‘Cricket fever’… ever heard this term? Undoubtedly you have heard that. Cricket, being the second most followed sport in the world, leaves none unaffected by its contagious passion. Though men’s cricket is the most popular segment, we have other segments of cricket including women’s cricket, wheelchair cricket, and the blind cricket.
Blind cricket is the game of cricket specifically designed for the blind and partially sighted players. This adapted version of the game is governed internationally by the World Blind Cricket Council (WBCC) since 1996. Blind cricket is played in three formats – 40 overs game (equivalent to ODI), 3 days game (comparable to test), and T20 game.
Most readers might be aware of the rules and regulations of cricket. Let us today see what are the rules of the blind cricket.
How is Blind Cricket Played?
The overall game and its rules are similar to the original format of cricket but obviously, there are some adaptations that have been made to suit the special needs of the blind players and partially sighted players.
Rules for the Blind Cricket Game Settings
- The pitch is standard 22 yards but the field is smaller. The boundaries are 45 yards at the minimum and 55 yards at the maximum.
- The pitch for the game is artificial.
- The wicket (stump) is slightly larger and is made of metal tubes (may be wooden or plastic as well) painted in fluorescent colors.
- There are no bails on the cricket stump.
- The wicket mandatorily needs to be fluorescent red or orange.
- The ball is slightly bigger than the regular cricket ball and is filled with ball bearings so that they can provide audio cues to the batsman and the fielders.
Rules for the Blind Cricket Players
- There are 11 players in blind cricket just like the original format but there are strict rules for team composition.
- A team can have a maximum of 4 partially sighted players of B3 category
- A team must have 3 partially blind players of B2 category
- A team must have a minimum of 4 completely blind players of B1 category
- Each player needs to wear appropriately colored wristbands so that their level of vision can be clear to the umpires. This is done because each category has a different set of rules for them.
- B1 players need to have a white wristband on the right wrist or may have one white strip on the right upper arm of the playing t-shirt
- B2 players need to have a red wristband on the right wrist or two white strips on the right upper arm of the playing t-shirt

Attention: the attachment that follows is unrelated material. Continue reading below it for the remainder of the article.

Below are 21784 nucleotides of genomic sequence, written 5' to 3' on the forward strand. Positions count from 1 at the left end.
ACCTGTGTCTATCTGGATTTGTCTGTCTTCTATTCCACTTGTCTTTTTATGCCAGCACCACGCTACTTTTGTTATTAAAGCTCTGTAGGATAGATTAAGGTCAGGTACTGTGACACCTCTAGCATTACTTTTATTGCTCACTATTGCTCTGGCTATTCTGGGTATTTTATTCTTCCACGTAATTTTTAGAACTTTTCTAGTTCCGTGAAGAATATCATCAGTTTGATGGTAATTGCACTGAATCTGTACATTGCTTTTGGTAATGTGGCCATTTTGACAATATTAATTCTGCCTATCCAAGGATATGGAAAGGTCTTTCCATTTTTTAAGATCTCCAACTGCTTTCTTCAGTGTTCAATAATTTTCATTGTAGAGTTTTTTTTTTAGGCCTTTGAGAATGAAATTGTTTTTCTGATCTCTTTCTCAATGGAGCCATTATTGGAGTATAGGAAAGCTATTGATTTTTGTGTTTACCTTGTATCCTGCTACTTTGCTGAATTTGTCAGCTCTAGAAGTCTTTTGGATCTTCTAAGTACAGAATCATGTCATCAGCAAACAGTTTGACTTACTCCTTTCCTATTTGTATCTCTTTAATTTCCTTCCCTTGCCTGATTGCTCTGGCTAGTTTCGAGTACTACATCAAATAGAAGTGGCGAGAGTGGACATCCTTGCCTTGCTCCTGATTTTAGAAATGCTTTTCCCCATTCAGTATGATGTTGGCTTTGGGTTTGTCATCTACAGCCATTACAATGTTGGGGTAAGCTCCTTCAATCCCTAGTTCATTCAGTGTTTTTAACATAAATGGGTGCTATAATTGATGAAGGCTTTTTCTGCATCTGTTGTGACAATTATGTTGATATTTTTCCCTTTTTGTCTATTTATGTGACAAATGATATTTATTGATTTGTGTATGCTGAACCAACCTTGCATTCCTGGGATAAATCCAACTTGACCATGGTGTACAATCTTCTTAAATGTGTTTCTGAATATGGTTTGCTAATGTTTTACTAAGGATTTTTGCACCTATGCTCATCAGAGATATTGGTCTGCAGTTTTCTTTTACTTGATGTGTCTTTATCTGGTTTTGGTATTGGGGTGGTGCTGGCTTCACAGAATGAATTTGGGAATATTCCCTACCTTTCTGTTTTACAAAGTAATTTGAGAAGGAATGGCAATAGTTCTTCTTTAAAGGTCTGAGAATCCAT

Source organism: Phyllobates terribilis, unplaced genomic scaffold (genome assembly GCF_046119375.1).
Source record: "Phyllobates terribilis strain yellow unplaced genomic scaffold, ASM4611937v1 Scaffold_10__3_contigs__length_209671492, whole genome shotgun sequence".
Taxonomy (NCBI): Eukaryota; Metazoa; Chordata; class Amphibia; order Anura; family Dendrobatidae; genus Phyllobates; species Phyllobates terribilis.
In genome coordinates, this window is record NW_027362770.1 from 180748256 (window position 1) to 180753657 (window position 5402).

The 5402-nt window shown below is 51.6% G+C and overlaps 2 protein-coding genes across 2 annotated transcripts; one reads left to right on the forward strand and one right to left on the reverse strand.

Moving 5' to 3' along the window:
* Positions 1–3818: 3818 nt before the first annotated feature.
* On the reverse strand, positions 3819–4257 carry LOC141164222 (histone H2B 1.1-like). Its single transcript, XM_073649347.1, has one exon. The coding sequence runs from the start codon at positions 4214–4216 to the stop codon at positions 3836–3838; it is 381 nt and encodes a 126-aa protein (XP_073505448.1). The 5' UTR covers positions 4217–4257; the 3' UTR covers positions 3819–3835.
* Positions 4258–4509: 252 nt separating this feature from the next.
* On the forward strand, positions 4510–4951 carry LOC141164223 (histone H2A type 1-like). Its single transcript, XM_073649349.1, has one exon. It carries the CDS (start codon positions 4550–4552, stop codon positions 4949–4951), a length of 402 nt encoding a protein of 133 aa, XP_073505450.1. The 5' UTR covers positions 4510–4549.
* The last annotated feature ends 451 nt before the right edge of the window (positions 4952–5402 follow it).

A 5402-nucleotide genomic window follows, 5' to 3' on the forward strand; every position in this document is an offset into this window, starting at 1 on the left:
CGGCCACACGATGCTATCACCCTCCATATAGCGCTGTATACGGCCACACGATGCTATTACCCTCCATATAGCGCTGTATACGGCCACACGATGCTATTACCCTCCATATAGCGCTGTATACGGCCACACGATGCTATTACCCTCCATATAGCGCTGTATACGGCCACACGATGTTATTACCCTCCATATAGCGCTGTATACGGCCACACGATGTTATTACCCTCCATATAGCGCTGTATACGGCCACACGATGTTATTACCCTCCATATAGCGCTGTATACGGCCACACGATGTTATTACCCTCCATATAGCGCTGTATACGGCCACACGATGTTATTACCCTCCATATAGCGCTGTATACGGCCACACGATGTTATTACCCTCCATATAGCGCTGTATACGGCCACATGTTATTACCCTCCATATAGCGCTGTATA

- B3 players need to wear a blue wristband on the right wrist or should carry three white strips on the right upper arm of the playing t-shirt
Rules of the Blind Cricket Game
- A bowler must bowl only underarm
- The delivery needs to pitch at least twice before reaching the batsman if the batsman is completely blind. It can pitch once for a partially sighted batsman.
- The bowler needs to ask ‘ready’ before throwing the ball and the batsman replies ‘yes’ to indicate to the bowler that he is ready to play
- The bowler is required to shout ‘play’ when throwing the ball. If the bowler fails to do so the ball is considered a ‘no-ball’. Umpire may also decide a ball to be a ‘no ball’ if the bowler said ‘play’ too early or too late for the batsman to play.
- A totally blind batsman cannot be stumped out. He must be found leg-before-wicket (LBW) twice before getting out.
- Totally blind fielders can take a catch on the bounce.
- A totally blind batsman can have a runner.
- If a blind batsman takes a run, it gets doubled.
Use the citation below to add this article to your bibliography
"Rules of the Blind Cricket for Team, Bowling, Batting and Fielding." Wecapable.com. Web. September 28, 2023. <https://wecapable.com/blind-cricket-rules-team-bowling-batting-fielding/>
Wecapable.com, "Rules of the Blind Cricket for Team, Bowling, Batting and Fielding." Accessed September 28, 2023. https://wecapable.com/blind-cricket-rules-team-bowling-batting-fielding/
"Rules of the Blind Cricket for Team, Bowling, Batting and Fielding." (n.d.). Wecapable.com. Retrieved September 28, 2023 from https://wecapable.com/blind-cricket-rules-team-bowling-batting-fielding/